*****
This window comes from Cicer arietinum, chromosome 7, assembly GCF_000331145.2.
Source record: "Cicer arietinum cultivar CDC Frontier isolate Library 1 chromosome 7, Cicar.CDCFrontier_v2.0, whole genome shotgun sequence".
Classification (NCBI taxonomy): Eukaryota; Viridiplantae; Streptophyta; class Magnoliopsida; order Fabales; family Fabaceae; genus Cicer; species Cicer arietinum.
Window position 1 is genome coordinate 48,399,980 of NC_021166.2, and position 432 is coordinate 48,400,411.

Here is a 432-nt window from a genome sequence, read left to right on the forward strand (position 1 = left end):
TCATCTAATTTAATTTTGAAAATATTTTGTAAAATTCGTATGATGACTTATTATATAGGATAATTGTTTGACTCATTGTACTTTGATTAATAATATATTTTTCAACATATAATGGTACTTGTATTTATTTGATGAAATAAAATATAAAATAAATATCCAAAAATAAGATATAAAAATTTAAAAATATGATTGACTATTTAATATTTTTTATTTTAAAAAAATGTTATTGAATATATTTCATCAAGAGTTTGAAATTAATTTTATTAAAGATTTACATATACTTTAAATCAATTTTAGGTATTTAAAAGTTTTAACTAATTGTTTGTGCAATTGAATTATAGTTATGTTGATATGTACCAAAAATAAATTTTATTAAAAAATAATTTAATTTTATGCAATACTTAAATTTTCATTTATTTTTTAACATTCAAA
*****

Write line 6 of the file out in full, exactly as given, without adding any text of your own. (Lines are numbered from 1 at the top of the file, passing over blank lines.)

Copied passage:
TCATCTAATTTAATTTTGAAAATATTTTGTAAAATTCGTATGATGACTTATTATATAGGATAATTGTTTGACTCATTGTACTTTGATTAATAATATATTTTTCAACATATAATGGTACTTGTATTTATTTGATGAAATAAAATATAAAATAAATATCCAAAAATAAGATATAAAAATTTAAAAATATGATTGACTATTTAATATTTTTTATTTTAAAAAAATGTTATTGAATATATTTCATCAAGAGTTTGAAATTAATTTTATTAAAGATTTACATATACTTTAAATCAATTTTAGGTATTTAAAAGTTTTAACTAATTGTTTGTGCAATTGAATTATAGTTATGTTGATATGTACCAAAAATAAATTTTATTAAAAAATAATTTAATTTTATGCAATACTTAAATTTTCATTTATTTTTTAACATTCAAA